Rule # 3: You can’t save your way into health. You cannot get healthy by cutting programming. When you cut it, you cut marketing as well and your family almost always gets smaller because it goes elsewhere. When the revenue falls, you do less work, you market it less, and the family gets smaller. When the market crashed two years ago, everyone responded by cutting programs: they had a smaller season, less ambitious art on display, etc. Michael saves every penny he can in his own budget: he “squeezes the nickel until the buffalo poops!” but he doesn’t cut the programming.

When people have less money to give to the arts, they have to make serious decisions. Organizations that do more innovative programming attract the gifts. “We are successful by doing our art well.” Arts managers get so scared about money that they've gotten very conservative and do only accessible work. “No, do interesting and important work!” There was only a 2.4% drop in arts funding nationally last year.

Rule #4: Focus on today and tomorrow, not yesterday. He talked about so many arts organizations who constantly fight over something historical – who started it, who’s fault is it, when did it start, etc. When he took over the Kansas City Ballet, he was the 6th CEO in 5 years, and he found them arguing about a set for Nutcracker that had been built years before. Organizations must look forward and stop the historical analysis.

Rule #5: You must extend your programming planning calendar. Everyone tends to plan their art too close to the event – 6 months or 18 months out. Organizations need to plan 3-4-5 years out. This will make the art better because you can take your time and think about it. You can do big transformational project – the big exciting projects you’ve always wanted to do, but it takes time to find the resources. Organizations don’t embark on big events because they’re afraid they won’t have the money for the next project.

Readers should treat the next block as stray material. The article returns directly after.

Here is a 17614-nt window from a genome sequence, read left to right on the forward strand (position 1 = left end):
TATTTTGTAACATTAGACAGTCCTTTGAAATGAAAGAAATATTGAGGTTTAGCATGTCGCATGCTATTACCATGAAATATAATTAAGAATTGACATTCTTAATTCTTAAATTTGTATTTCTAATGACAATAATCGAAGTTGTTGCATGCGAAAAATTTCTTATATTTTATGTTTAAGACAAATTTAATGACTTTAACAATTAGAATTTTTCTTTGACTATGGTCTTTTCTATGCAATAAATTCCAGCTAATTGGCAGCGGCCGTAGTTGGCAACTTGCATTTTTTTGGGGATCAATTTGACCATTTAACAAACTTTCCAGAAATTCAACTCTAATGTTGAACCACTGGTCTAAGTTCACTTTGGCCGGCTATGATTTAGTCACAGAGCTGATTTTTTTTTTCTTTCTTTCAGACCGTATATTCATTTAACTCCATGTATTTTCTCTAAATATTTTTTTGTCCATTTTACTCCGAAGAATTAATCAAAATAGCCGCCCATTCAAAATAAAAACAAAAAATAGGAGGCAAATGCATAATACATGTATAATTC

“I always have 5 years of projects in my head. When I meet a donor, I listen to see what they’re interested in – what will excite that donor. I don’t make a project for a donor, but rather I pick from the 5 years of projects I’m planning. This will raise a lot more money.” The Kennedy Center recently had a festival of Arab culture, which was a huge project – they had 800 artists from 22 Arab countries. It took 5 years to put it together, they had to raise 10 million dollars, and they had to prepare the audience to see this art. It was not really accessible art, but because of the 5 years of preparation, they sold 92% of seats.

It’s particularly crucial for troubled organizations to excite their audience. When he joined the American Ballet Theater, they had done the same Romeo & Juliet ballet for 7 years, with the same set, costumes, and choreography. It was safe but probably pretty boring for the audience. Despite the ballet’s deficit, he announced a new ballet, with new sets and costumes, and announced it 3 years ahead. The best strategy for now is to talk about the projects you will do 3 or 4 years out.